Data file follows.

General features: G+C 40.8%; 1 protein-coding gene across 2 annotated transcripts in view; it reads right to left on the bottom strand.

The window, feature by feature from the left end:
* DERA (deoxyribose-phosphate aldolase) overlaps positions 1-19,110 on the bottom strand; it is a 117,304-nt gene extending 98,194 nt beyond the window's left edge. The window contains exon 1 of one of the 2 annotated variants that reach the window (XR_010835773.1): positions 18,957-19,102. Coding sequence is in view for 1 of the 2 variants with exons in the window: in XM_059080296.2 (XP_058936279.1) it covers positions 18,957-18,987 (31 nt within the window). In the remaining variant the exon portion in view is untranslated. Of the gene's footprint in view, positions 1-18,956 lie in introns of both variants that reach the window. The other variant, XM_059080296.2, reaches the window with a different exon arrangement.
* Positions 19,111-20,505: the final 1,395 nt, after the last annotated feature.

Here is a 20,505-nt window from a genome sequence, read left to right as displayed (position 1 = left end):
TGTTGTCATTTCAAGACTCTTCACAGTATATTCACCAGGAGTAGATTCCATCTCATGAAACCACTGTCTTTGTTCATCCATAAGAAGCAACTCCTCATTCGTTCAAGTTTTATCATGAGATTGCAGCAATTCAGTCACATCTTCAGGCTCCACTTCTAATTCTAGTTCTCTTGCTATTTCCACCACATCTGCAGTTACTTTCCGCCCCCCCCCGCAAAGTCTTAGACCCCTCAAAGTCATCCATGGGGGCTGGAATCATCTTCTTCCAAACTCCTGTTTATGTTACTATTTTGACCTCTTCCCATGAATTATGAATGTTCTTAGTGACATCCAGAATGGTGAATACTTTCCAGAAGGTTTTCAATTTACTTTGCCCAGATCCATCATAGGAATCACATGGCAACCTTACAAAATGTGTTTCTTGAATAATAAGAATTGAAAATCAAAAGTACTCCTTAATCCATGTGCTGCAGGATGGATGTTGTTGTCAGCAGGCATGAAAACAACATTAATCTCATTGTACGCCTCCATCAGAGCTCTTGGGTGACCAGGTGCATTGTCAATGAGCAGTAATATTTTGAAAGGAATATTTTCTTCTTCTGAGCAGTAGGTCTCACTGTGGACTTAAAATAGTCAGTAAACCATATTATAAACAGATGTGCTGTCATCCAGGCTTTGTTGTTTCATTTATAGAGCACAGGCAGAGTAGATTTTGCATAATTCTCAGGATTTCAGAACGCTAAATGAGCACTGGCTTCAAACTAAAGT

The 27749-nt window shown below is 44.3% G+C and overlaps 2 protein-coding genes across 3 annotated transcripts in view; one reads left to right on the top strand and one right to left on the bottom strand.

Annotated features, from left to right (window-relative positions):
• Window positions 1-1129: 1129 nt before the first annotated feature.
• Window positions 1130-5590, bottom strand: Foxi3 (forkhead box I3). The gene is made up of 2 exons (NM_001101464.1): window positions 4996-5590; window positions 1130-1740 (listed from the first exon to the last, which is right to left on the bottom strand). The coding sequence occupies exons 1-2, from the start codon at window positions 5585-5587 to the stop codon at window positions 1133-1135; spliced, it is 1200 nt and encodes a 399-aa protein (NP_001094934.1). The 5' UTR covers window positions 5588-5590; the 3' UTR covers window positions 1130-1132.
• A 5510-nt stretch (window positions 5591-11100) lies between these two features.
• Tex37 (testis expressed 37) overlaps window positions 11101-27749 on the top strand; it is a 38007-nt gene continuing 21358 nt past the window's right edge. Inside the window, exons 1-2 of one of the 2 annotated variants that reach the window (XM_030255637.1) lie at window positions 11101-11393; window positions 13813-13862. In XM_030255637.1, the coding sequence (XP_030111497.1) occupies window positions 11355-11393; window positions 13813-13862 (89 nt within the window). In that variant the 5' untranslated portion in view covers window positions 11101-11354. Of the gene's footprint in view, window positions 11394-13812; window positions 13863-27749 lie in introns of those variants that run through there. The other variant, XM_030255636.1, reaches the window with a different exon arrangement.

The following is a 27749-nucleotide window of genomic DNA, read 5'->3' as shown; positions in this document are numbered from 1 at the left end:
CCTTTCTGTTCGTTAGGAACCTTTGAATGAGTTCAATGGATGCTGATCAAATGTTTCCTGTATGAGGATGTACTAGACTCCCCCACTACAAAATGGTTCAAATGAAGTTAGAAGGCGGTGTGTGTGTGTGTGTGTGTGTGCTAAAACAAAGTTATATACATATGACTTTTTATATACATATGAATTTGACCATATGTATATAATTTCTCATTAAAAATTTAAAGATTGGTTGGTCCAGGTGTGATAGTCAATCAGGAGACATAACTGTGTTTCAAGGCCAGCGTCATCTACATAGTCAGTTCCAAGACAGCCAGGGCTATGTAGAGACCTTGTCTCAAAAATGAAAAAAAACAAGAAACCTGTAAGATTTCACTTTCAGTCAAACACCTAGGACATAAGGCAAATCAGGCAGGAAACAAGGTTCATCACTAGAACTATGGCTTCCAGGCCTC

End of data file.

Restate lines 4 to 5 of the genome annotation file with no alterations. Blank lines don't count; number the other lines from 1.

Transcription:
* Positions 19,111-20,505: the final 1,395 nt, after the last annotated feature.

Here is a 20,505-nt window from a genome sequence, read left to right as displayed (position 1 = left end):